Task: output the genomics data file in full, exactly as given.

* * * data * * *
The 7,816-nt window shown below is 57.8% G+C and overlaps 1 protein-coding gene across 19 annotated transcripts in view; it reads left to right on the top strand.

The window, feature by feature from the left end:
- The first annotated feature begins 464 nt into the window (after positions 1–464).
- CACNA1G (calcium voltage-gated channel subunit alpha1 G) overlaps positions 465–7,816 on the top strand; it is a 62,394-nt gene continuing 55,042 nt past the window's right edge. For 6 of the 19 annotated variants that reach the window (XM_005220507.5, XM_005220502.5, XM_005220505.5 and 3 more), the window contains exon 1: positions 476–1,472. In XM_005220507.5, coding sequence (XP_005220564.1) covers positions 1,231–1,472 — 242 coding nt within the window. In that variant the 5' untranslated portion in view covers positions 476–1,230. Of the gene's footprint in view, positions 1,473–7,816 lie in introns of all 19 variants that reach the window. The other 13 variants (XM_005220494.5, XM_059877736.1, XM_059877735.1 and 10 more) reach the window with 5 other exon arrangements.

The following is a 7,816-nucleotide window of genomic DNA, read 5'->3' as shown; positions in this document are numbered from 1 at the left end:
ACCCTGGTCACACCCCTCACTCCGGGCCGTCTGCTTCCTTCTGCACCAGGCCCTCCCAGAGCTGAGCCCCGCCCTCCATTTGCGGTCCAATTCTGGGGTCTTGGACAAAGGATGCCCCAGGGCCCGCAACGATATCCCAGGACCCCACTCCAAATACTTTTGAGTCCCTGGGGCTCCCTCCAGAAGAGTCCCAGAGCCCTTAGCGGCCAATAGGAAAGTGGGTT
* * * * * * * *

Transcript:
The 7,816-nt window shown below is 57.8% G+C and overlaps 1 protein-coding gene across 19 annotated transcripts in view; it reads left to right on the top strand.

The window, feature by feature from the left end:
- The first annotated feature begins 464 nt into the window (after positions 1–464).
- CACNA1G (calcium voltage-gated channel subunit alpha1 G) overlaps positions 465–7,816 on the top strand; it is a 62,394-nt gene continuing 55,042 nt past the window's right edge. For 6 of the 19 annotated variants that reach the window (XM_005220507.5, XM_005220502.5, XM_005220505.5 and 3 more), the window contains exon 1: positions 476–1,472. In XM_005220507.5, coding sequence (XP_005220564.1) covers positions 1,231–1,472 — 242 coding nt within the window. In that variant the 5' untranslated portion in view covers positions 476–1,230. Of the gene's footprint in view, positions 1,473–7,816 lie in introns of all 19 variants that reach the window. The other 13 variants (XM_005220494.5, XM_059877736.1, XM_059877735.1 and 10 more) reach the window with 5 other exon arrangements.

The following is a 7,816-nucleotide window of genomic DNA, read 5'->3' as shown; positions in this document are numbered from 1 at the left end:
ACCCTGGTCACACCCCTCACTCCGGGCCGTCTGCTTCCTTCTGCACCAGGCCCTCCCAGAGCTGAGCCCCGCCCTCCATTTGCGGTCCAATTCTGGGGTCTTGGACAAAGGATGCCCCAGGGCCCGCAACGATATCCCAGGACCCCACTCCAAATACTTTTGAGTCCCTGGGGCTCCCTCCAGAAGAGTCCCAGAGCCCTTAGCGGCCAATAGGAAAGTGGGTT